Monday, August 11, 2008

Distributed Power

An article posted at Forbes.com last Thursday describes Denmark's decentralized and decoupled energy system, billing it as "The Answer To The Energy Problem."

Denmark has done what other countries only dream of doing: achieved energy independence. While Europe's overall energy imports rose 2.4% in 2006, Denmark's energy imports fell to -8%. In fact, the European Union as a whole scores 54% on the scale of energy dependency. Denmark scores -37%.

"Denmark is the model that the United States should be following," said Steve Pullins, executive director of the U.S. Department of Energy's Modern Grid Initiative.

How'd they do it? Distributed energy.

Unlike traditional "centralized" systems, distributed energy relies on small power-generating technologies like solar panels or ultra-efficient natural-gas turbines built near the point of energy consumption to supplement or displace grid-distributed electricity.

Consumers can not only draw power from the grid, but can feed power into it as well. For instance, homes equipped with solar-power panels could feed unused electricity back into the grid, adding to the total available supply.
Somehow this arrangement seems so obvious. We all need energy and can have it clean and renewably if we treat it as the commons rather than a commodity. Forbes continues:
The change has taken Denmark nearly two decades to implement, but the most critical step was the introduction of smart- or net-metering, which required utilities to buy back electricity from consumers at 85% of the price. Denmark's success has convinced a growing number of policymakers and energy executives to follow suit.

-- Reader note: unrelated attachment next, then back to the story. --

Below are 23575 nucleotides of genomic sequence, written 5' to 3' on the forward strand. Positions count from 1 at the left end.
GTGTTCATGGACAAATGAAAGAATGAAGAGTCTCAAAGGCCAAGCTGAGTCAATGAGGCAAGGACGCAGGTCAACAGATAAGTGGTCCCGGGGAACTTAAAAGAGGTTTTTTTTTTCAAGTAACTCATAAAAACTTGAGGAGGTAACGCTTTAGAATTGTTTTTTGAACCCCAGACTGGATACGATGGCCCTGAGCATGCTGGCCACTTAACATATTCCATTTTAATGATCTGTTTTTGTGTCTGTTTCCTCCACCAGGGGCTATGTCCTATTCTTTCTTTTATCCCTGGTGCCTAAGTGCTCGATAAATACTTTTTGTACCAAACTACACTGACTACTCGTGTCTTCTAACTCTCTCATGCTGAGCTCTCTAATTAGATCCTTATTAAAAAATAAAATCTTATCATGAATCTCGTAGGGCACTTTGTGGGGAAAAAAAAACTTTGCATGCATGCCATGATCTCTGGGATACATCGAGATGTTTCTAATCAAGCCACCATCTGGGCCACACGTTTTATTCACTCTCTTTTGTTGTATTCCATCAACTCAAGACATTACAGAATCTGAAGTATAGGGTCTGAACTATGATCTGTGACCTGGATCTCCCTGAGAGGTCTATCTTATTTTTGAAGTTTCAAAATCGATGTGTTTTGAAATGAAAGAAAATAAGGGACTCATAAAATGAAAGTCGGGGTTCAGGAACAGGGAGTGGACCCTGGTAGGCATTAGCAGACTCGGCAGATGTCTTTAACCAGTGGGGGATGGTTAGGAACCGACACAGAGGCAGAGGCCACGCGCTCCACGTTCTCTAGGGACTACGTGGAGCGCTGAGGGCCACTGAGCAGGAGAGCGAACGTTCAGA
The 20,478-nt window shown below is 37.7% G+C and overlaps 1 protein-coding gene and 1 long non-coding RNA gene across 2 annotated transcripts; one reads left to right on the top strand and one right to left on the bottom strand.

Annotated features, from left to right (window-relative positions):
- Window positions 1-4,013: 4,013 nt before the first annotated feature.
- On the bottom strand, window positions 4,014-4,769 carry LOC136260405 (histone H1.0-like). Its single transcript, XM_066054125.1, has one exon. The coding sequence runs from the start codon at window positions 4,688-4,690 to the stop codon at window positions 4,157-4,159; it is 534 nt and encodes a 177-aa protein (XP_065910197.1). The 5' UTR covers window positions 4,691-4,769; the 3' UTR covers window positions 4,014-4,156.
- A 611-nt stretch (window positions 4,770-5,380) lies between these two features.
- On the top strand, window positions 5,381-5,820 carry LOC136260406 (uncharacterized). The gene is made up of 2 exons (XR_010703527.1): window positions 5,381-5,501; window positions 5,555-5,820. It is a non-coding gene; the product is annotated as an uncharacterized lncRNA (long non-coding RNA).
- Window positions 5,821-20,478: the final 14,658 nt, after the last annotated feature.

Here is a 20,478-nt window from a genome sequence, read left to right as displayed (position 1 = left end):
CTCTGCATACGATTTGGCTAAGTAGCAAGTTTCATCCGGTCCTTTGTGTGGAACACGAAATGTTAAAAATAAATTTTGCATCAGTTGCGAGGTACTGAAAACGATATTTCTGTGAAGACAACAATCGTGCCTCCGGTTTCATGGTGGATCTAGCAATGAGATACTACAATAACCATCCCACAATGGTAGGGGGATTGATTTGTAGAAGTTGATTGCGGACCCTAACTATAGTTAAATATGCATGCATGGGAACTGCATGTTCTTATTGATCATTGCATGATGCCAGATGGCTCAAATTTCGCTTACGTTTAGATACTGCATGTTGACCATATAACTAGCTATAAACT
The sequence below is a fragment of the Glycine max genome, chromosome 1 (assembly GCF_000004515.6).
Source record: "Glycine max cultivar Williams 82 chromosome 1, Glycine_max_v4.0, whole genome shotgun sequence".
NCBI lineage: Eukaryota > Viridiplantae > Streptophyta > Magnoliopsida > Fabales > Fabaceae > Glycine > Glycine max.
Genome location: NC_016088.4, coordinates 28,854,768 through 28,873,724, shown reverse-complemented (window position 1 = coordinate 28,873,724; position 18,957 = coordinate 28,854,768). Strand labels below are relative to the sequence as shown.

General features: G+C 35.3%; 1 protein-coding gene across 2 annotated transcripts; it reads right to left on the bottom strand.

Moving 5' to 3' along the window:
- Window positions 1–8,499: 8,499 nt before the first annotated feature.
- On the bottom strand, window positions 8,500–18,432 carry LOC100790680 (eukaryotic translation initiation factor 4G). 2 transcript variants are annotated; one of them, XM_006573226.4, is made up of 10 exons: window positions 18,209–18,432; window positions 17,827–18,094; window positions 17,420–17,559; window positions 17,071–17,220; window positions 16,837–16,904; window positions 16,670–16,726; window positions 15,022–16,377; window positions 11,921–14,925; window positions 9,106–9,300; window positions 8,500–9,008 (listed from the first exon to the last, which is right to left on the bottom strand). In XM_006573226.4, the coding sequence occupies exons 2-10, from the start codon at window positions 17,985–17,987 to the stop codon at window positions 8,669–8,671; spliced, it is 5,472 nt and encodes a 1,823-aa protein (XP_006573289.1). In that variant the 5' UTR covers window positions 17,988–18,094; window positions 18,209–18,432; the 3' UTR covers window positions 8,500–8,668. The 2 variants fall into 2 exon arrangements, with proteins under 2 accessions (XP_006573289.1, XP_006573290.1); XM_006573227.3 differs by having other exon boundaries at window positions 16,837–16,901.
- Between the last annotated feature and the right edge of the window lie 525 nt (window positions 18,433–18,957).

In the U.S., the movement faces constraints from a familiar place: power companies. Distributed energy aims to decouple profits and consumption so that power companies have a greater incentive to invest in energy-efficiency technologies that drive distributed-energy networks. Changing that relationship is even more critical than technological innovation.

"Very little can happen without having the utilities involved in the process," said Ron Pernick, a founder of clean-technology consulting firm Clean Edge. "Regulators need to give utilities the tools they need to get involved, which basically means decoupling."
It is no accident America has the opposite of distributed power. Corporate control of the government/military/media juggernaut, the fascist backbone, subjugates the population, in part through manipulation of the type, amount and cost of available energy. On top of that is the sabotage of the environment (pollution for profit).

Paul Krugman, in last Thursday's NY Times, glibly wrote about "Know-Nothing Politics," inventing a de-facto slogan for the Republican party: "Real men don't think things through." This followed Obama's Tuesday remark that McCain is "proud to be ignorant," when it comes to energy and the environment.

The truth is we are generations late in realizing the virtues of clean and renewable energy. This isn't a debate to even be had in the present. Perhaps in a parallel universe the Industrial Revolution occurred with full observance of the triple bottom line, balancing profit with environmental and societal impact. Instead of disaster capitalism, is conscious capitalism even conceivable or just a paradoxical slogan?

I always thought one of the all-time greatest things to make you say "huh" was Reagan removing Carter's solar panels from the White House roof. The Forbes article above ends with another along these lines:
Last year, the U.S Army Corps of Engineers installed more than 1,000 solar-powered street lights in Fallujah, a predominantly Sunni city in central Iraq that was the scene of a brutal battle between insurgents and U.S. soldiers in 2004.

During the day, the lamps store energy from the intense desert sunlight in batteries large enough to keep them lit from dusk to dawn. Now, the streets are lit every night--in a country which, in the last five years, has probably spent more hours without electricity than with it.
* * *
A phrase came to mind the other day and I thought for sure it would turn up more than four Google hits: We need the Earth more than the Earth needs us.

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